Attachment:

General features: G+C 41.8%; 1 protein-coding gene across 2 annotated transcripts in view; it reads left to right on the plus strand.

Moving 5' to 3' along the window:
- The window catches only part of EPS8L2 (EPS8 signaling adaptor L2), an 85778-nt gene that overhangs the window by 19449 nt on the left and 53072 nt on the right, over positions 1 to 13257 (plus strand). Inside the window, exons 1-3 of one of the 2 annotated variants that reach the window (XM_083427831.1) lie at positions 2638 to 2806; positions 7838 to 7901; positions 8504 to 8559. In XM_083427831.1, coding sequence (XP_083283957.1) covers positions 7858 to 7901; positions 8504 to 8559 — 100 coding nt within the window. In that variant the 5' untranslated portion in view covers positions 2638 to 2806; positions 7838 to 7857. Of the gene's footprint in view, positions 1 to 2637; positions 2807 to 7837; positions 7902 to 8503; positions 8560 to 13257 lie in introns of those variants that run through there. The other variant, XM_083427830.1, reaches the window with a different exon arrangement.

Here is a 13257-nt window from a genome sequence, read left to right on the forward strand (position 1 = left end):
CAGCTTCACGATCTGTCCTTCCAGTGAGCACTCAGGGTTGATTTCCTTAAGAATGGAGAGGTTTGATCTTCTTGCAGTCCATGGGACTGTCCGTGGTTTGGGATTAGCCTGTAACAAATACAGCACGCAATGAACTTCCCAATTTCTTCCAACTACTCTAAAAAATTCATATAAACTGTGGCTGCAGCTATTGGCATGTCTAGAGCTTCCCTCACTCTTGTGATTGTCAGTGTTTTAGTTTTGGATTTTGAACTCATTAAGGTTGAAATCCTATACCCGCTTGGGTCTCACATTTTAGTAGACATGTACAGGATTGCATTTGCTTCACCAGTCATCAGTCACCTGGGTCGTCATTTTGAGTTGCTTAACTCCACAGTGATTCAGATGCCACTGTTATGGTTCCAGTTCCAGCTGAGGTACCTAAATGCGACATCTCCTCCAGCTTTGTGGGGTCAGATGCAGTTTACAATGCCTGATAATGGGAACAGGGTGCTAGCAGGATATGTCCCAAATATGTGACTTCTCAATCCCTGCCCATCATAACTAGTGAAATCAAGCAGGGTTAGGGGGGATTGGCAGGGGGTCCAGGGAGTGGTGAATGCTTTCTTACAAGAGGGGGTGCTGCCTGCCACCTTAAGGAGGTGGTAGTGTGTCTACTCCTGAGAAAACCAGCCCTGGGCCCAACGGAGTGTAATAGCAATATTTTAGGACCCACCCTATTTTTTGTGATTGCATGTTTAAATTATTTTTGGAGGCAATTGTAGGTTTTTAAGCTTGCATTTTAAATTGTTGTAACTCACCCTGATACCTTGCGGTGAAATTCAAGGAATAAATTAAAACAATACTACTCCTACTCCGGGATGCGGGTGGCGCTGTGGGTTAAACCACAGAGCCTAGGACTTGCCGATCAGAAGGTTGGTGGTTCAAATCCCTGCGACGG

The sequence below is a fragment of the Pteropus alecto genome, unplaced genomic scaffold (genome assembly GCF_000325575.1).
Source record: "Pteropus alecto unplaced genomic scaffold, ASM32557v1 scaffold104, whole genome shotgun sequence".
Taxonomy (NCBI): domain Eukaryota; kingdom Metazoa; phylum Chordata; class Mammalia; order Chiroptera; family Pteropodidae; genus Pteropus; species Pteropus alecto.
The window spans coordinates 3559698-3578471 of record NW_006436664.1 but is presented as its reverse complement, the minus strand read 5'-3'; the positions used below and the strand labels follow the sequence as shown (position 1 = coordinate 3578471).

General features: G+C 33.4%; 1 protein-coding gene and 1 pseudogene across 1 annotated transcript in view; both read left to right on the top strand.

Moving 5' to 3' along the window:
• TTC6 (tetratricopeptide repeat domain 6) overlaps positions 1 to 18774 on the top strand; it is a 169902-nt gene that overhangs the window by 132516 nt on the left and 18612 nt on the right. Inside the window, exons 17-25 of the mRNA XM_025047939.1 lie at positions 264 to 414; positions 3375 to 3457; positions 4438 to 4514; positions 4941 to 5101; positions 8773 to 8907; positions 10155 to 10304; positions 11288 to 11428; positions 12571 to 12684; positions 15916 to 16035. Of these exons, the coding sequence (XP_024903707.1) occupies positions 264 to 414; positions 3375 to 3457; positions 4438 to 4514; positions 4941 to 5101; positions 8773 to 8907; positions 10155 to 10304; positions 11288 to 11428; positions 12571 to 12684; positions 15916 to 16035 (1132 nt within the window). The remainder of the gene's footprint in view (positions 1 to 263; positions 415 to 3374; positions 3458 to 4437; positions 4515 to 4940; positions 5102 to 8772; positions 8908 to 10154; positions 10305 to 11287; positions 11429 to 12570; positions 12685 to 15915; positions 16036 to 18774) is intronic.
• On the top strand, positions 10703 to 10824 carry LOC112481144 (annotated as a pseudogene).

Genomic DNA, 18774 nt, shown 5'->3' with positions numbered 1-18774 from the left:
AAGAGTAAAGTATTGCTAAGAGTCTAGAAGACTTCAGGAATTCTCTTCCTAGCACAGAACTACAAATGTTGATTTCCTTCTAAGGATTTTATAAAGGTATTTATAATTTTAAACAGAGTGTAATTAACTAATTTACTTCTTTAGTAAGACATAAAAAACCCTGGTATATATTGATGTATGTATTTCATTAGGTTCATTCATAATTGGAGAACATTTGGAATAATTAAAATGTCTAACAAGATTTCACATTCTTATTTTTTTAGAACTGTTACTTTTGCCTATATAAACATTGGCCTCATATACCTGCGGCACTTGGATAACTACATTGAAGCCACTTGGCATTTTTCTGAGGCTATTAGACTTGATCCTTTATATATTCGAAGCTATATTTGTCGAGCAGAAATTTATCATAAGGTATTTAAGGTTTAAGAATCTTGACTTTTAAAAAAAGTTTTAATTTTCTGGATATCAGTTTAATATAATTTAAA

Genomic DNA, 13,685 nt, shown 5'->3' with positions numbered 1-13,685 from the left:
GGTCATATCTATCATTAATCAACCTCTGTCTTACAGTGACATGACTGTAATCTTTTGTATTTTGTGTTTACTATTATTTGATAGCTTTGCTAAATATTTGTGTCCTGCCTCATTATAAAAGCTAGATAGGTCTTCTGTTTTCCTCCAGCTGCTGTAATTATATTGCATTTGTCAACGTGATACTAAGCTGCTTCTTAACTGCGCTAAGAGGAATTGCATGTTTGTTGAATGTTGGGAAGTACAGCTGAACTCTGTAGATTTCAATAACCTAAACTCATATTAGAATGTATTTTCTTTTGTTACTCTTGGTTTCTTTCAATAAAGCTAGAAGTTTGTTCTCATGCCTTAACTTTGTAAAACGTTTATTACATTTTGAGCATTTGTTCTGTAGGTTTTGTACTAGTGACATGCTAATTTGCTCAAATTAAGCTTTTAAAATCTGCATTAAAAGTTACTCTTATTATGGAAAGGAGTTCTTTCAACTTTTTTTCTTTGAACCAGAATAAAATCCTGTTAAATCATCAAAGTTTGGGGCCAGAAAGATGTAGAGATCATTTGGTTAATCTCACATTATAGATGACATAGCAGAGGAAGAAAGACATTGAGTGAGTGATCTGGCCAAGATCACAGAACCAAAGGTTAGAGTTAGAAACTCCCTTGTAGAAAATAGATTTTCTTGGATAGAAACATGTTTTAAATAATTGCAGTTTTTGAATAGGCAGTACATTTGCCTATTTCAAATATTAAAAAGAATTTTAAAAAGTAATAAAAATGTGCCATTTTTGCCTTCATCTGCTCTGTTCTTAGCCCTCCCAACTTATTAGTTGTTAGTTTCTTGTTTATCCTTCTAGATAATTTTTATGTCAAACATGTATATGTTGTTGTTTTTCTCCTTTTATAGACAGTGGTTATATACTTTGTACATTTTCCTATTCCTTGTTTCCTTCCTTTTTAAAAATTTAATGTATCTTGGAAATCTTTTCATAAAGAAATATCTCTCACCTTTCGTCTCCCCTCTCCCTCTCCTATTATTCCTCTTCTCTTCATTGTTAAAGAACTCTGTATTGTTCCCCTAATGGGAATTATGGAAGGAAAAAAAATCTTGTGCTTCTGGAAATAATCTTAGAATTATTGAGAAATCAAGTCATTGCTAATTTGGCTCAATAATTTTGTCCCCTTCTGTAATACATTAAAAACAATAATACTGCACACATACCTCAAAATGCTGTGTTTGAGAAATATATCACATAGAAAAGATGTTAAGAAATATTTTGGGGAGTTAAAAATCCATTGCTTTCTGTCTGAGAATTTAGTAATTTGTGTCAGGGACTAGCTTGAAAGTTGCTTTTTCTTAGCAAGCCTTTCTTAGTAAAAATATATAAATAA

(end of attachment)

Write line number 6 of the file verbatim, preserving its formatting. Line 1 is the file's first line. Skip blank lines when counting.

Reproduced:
The sequence below is a fragment of the Pteropus alecto genome, unplaced genomic scaffold (genome assembly GCF_000325575.1).